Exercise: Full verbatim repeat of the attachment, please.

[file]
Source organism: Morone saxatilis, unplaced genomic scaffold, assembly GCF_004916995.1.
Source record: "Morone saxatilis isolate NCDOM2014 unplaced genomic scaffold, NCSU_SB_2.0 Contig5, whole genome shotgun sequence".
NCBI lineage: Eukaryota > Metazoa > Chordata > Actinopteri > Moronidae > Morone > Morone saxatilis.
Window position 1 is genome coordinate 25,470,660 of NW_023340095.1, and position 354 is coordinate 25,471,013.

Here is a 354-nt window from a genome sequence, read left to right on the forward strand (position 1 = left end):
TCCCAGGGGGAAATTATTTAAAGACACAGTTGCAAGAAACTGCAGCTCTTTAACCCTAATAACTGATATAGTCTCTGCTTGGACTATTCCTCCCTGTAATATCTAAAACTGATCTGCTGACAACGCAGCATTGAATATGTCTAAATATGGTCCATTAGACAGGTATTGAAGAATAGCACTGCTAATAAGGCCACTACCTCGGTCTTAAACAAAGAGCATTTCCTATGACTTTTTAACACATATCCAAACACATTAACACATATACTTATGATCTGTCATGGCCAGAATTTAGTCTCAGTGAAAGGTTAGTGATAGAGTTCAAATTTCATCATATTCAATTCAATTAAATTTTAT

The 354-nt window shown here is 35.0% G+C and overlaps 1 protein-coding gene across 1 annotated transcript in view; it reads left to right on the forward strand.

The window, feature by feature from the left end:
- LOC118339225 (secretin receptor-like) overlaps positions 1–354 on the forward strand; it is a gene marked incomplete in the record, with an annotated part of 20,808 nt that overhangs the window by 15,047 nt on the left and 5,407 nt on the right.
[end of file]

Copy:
Source organism: Morone saxatilis, unplaced genomic scaffold, assembly GCF_004916995.1.
Source record: "Morone saxatilis isolate NCDOM2014 unplaced genomic scaffold, NCSU_SB_2.0 Contig5, whole genome shotgun sequence".
NCBI lineage: Eukaryota > Metazoa > Chordata > Actinopteri > Moronidae > Morone > Morone saxatilis.
Window position 1 is genome coordinate 25,470,660 of NW_023340095.1, and position 354 is coordinate 25,471,013.

Here is a 354-nt window from a genome sequence, read left to right on the forward strand (position 1 = left end):
TCCCAGGGGGAAATTATTTAAAGACACAGTTGCAAGAAACTGCAGCTCTTTAACCCTAATAACTGATATAGTCTCTGCTTGGACTATTCCTCCCTGTAATATCTAAAACTGATCTGCTGACAACGCAGCATTGAATATGTCTAAATATGGTCCATTAGACAGGTATTGAAGAATAGCACTGCTAATAAGGCCACTACCTCGGTCTTAAACAAAGAGCATTTCCTATGACTTTTTAACACATATCCAAACACATTAACACATATACTTATGATCTGTCATGGCCAGAATTTAGTCTCAGTGAAAGGTTAGTGATAGAGTTCAAATTTCATCATATTCAATTCAATTAAATTTTAT

The 354-nt window shown here is 35.0% G+C and overlaps 1 protein-coding gene across 1 annotated transcript in view; it reads left to right on the forward strand.

The window, feature by feature from the left end:
- LOC118339225 (secretin receptor-like) overlaps positions 1–354 on the forward strand; it is a gene marked incomplete in the record, with an annotated part of 20,808 nt that overhangs the window by 15,047 nt on the left and 5,407 nt on the right.